This is what I'm talking about, this is how we look to the world. Doesn't this bother you?
By Andrew Gray
LONDON (Reuters) - The world has watched amazed as the planet's only superpower struggles with the aftermath of Hurricane Katrina, with some saying the chaos has exposed flaws and deep divisions in American society.
World leaders and ordinary citizens have expressed sympathy with the people of the southern United States whose lives were devastated by the hurricane and the flooding that followed.
But many have also been shocked by the images of disorder beamed around the world -- looters roaming the debris-strewn streets and thousands of people gathered in New Orleans waiting for the authorities to provide food, water and other aid.
"Anarchy in the USA" declared Britain's best-selling newspaper The Sun.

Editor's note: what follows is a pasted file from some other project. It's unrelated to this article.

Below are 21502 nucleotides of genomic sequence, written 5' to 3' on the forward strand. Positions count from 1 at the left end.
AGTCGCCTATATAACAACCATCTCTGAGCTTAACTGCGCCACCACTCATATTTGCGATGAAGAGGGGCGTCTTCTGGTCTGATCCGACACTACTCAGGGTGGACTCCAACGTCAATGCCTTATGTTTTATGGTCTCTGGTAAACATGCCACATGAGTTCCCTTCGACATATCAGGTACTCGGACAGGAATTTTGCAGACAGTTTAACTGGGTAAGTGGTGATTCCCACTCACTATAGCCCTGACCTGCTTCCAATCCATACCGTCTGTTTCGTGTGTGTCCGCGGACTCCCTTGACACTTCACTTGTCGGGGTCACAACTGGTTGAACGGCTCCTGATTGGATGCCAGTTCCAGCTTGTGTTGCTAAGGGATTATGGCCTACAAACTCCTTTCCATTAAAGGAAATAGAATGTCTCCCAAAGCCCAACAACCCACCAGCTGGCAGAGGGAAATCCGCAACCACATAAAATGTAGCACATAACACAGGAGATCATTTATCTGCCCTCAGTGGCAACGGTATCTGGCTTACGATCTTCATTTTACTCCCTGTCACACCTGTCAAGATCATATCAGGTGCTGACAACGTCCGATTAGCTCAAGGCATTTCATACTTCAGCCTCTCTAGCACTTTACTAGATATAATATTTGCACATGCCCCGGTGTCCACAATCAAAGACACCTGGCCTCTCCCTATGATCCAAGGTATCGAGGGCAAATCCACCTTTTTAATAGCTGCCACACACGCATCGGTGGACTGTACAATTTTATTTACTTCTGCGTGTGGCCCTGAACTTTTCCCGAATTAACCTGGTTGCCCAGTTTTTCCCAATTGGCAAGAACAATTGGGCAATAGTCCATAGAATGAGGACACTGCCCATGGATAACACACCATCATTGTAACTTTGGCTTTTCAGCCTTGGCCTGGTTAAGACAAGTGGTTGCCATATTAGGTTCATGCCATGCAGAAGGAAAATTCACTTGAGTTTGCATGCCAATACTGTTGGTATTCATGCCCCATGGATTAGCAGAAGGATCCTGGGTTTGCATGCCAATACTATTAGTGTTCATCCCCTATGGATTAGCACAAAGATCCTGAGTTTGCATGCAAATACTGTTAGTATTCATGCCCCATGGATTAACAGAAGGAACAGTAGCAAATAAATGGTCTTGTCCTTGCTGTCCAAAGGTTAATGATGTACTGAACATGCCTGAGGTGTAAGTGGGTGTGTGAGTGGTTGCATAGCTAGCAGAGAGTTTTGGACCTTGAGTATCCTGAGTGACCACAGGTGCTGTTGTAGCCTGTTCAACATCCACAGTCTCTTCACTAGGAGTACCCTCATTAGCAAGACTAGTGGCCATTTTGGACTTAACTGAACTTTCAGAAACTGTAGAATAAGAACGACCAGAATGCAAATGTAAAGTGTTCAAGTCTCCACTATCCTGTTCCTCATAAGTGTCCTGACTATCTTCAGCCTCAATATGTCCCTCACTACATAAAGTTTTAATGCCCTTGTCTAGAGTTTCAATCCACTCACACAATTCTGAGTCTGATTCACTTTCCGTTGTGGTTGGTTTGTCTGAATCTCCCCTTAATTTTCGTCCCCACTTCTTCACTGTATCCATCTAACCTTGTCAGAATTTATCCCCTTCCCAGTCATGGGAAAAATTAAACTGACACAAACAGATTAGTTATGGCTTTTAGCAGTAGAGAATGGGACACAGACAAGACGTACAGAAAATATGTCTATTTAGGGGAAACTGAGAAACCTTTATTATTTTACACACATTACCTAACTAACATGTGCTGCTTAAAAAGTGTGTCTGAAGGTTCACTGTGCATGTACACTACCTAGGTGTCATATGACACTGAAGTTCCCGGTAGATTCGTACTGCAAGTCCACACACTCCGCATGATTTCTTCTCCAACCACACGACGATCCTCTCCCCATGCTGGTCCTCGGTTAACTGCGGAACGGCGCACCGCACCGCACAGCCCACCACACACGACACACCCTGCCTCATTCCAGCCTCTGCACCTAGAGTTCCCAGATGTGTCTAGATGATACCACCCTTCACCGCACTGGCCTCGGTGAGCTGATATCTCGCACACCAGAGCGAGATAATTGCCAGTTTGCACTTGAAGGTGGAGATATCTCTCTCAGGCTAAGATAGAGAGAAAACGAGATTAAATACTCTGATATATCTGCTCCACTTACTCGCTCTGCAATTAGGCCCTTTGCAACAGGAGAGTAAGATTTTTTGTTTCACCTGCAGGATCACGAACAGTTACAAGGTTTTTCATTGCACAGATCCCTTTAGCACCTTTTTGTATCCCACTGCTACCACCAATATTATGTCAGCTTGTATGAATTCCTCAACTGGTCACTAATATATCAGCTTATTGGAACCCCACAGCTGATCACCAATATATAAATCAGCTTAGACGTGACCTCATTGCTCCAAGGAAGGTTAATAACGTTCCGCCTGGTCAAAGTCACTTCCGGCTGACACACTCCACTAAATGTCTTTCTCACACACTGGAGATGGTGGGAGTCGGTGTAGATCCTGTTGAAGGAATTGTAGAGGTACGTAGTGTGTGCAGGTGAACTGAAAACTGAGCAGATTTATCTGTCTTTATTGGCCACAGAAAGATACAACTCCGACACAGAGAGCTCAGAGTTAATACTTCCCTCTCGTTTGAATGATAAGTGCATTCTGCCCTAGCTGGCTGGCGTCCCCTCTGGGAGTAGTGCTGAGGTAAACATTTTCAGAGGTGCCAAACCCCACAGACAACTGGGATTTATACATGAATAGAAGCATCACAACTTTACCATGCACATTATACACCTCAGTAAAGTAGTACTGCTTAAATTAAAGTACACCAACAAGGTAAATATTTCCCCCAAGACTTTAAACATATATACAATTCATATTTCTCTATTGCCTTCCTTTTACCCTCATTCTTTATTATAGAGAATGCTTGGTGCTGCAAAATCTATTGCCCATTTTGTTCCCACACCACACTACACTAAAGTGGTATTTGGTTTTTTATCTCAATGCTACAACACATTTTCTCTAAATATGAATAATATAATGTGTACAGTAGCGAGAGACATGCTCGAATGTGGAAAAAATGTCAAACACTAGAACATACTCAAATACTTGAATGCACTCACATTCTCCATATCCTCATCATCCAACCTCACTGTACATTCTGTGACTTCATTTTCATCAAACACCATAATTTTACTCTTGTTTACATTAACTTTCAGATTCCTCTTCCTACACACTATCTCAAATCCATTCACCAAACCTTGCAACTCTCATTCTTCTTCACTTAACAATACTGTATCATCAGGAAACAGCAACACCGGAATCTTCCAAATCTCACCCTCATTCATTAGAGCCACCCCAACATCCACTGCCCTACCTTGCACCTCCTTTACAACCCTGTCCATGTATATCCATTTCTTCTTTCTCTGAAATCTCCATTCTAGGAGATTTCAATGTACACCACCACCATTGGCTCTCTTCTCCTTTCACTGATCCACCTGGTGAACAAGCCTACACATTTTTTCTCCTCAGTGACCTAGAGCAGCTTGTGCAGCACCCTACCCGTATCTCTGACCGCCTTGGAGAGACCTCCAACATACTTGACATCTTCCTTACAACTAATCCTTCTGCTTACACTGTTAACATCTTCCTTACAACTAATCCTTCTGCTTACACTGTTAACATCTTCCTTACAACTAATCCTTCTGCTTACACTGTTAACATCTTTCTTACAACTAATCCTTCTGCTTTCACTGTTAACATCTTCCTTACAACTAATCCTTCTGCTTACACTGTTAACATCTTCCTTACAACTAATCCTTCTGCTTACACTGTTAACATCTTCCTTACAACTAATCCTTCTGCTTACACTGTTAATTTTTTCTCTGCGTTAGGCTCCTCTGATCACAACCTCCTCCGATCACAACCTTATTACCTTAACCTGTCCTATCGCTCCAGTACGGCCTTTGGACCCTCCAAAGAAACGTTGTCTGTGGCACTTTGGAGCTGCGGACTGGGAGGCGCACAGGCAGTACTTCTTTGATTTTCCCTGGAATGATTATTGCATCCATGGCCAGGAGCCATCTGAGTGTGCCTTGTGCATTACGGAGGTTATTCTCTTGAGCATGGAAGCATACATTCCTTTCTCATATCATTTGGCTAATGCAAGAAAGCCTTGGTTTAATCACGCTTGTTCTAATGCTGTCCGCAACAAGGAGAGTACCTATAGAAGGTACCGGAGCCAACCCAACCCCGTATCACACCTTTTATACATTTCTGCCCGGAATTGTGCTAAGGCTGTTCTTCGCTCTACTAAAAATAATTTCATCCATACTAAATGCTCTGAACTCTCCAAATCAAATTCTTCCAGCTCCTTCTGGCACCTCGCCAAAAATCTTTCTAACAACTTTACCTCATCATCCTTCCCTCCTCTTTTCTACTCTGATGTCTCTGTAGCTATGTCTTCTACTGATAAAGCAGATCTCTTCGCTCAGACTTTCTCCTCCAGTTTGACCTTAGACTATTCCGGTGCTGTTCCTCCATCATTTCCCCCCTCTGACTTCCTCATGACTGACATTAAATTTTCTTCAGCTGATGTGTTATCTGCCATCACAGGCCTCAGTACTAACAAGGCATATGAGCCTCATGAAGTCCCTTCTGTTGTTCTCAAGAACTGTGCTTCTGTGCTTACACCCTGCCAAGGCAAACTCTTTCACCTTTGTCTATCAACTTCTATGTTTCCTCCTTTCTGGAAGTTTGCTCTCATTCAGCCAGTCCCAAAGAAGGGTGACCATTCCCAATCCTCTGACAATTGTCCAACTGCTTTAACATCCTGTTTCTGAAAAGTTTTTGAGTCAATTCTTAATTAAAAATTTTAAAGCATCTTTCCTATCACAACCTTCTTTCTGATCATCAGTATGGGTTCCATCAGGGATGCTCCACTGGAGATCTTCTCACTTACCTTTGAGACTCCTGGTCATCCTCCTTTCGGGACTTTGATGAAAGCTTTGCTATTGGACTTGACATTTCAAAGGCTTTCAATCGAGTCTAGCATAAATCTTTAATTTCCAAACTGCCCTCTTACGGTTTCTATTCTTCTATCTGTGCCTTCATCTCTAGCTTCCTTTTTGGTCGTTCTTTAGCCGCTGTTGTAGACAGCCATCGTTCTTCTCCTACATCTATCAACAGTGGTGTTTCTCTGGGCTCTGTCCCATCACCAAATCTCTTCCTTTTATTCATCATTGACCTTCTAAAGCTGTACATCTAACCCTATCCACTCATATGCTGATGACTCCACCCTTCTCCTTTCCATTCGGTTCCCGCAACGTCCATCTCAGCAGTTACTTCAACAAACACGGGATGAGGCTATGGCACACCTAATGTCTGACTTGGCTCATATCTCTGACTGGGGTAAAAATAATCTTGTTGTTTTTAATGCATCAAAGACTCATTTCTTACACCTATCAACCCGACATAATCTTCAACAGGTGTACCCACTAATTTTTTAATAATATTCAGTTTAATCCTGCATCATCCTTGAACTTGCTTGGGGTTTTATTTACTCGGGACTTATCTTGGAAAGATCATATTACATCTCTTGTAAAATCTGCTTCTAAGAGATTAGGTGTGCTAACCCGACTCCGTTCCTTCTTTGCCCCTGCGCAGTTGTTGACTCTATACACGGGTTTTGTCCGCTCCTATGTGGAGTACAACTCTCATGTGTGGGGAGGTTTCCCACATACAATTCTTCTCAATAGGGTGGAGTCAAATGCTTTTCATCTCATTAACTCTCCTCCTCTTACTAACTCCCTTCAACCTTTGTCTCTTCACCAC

"Apocalypse Now" headlined Germany's Handelsblatt daily.
The pictures of the catastrophe -- which has killed hundreds and possibly thousands -- have evoked memories of crises in the world's poorest nations such as last year's tsunami in Asia, which left more than 230,000 people dead or missing.
But some view the response to those disasters more favorably than the lawless aftermath of Hurricane Katrina.
"I am absolutely disgusted. After the tsunami our people, even the ones who lost everything, wanted to help the others who were suffering," said Sajeewa Chinthaka, 36, as he watched a cricket match in Colombo, Sri Lanka.
"Not a single tourist caught in the tsunami was mugged. Now with all this happening in the U.S. we can easily see where the civilized part of the world's population is."